But if the colony is so close to Earth, how could it be useful during a disaster?

The first colony will not be in response to an immediate disaster, but more like learning to live off of [Earth’s] land. The second one might be a bigger one, moving toward a bigger settlement. The first one might have 3,000 residents, the next one might have 10,000, and then we go from there.

The right answer for us is having both a colony on the moon, and a colony in space. But we don’t have the money for that, I don’t think. We might eventually — but not right now.

What can people do on the colony?

The colony can have a lot of normal Earth-like things, but also weightless areas, or low-gravity recreation areas, so you have environments for new science experiments, or just having fun. [Watch these astronauts play “micro-gravity chess.”]

How long can the colony last?

It’s basically designed to last forever, unless something bad happens. It’s a place to live your life out. You might have a house there, you can go to live for a few months out of the year and then come back to Earth if you want. Or just stay for the whole year. That was the intent, when we were designing it, to make a permanent rather than temporary solution.

What are some of the biggest threats to a colony in space?


(Photo: Bryan Versteeg)

The first thing might be space debris. If it’s close to Earth, we might have a lot of things impinging on it that can come and crash into the colony and cause a lot of destruction. We would need threat mitigation systems, like moving the colony up and down a little bit, or adding some shielding around it. The second threat might be from radiation, if the station has leakage from the outside. Another might be, what if some systems in the colony failed, which disrupts its rotation and suddenly you have no gravity. People will start floating. Those are engineering challenges which have to be solved. An asteroid can come in and impact the colony. That could also happen to Earth. But a much, much smaller asteroid is required to destroy the colony than to destroy the Earth. And, if the colony is close to Earth, it will have drag on it from Earth’s atmosphere, so we have to correct for drag, after every few years or every few months. So that would require some fuel.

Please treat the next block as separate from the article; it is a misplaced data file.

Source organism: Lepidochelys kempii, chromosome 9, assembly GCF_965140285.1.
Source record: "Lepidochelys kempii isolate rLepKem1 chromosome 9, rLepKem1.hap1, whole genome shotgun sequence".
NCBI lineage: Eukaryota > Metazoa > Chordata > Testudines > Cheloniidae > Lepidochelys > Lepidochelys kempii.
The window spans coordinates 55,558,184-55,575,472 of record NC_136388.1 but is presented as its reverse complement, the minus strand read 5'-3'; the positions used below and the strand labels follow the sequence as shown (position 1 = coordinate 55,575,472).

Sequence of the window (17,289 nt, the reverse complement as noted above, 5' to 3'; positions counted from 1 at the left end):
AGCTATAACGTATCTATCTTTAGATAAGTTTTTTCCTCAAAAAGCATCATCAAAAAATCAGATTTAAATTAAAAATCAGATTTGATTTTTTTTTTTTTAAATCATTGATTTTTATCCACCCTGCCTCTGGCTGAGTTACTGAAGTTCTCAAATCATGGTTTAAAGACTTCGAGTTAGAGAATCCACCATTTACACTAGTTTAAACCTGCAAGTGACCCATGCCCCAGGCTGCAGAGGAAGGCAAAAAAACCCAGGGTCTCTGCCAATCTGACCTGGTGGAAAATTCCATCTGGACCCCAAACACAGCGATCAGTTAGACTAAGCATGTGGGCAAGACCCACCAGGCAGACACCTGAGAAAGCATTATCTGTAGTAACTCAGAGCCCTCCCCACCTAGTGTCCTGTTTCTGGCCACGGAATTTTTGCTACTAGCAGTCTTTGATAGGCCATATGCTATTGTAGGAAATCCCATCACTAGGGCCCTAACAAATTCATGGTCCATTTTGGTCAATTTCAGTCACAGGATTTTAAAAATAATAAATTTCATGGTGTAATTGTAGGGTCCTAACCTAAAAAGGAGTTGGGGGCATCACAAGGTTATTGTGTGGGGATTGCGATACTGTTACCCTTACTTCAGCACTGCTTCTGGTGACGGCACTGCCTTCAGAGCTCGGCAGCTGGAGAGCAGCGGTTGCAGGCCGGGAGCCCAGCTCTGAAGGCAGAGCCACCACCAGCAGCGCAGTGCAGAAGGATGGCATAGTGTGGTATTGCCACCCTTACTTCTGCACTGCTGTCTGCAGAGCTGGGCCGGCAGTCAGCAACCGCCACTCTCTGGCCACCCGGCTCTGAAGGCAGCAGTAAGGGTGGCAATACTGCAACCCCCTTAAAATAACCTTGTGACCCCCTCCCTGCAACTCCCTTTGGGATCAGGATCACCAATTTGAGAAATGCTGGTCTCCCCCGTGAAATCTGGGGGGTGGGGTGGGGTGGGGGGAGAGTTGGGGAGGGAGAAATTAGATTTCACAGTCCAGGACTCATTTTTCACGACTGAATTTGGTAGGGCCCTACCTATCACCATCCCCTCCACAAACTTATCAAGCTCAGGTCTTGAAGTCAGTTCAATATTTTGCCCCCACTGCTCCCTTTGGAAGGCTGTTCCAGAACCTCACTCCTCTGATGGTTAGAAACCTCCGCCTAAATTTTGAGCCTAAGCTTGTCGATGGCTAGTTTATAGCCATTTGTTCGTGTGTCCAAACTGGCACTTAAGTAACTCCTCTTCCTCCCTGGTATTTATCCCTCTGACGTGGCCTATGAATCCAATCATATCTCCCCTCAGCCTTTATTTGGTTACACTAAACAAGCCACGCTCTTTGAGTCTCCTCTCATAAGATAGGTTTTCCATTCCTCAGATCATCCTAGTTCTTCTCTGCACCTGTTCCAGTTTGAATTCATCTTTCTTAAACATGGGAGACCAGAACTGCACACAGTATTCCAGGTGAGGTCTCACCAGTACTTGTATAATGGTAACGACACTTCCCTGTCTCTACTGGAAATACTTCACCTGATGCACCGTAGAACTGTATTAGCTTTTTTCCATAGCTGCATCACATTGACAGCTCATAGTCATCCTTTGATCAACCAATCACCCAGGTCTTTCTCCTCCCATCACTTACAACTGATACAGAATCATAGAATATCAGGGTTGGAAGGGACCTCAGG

How do you feel about living on a space colony? When would you be willing to do that?

Oh, it sounds fun. I could do it tomorrow.


Sure, I would like to come down to Earth once in a while. But it would be fun to live in space. I love space a lot — I’ve grown up watching Star Trek and all that. So it’s just a fantasy of mine. But, of course, I’m sure once I started living there, I’d probably feel a little bit homesick too. It’d be good to come home once in a while. But people who are born in space might not have that same attachment, because they never lived on Earth. For them, the colony is their home.

Escaping to a space colony [after a disaster] is the worst-case scenario. We’re thinking about this, really, from a civilizing perspective. Humans, we are explorers. We like to build new things and explore new worlds, and this is another step to take in that direction. Later on we might use it to save ourselves, but I don’t think that should be the only motivation to develop space colonies.



Armageddon Awareness Day is Pacific Standard’s special report for Earth Day 2016, in which we confront our fears about the apocalypse while celebrating those things that make our planet worthwhile.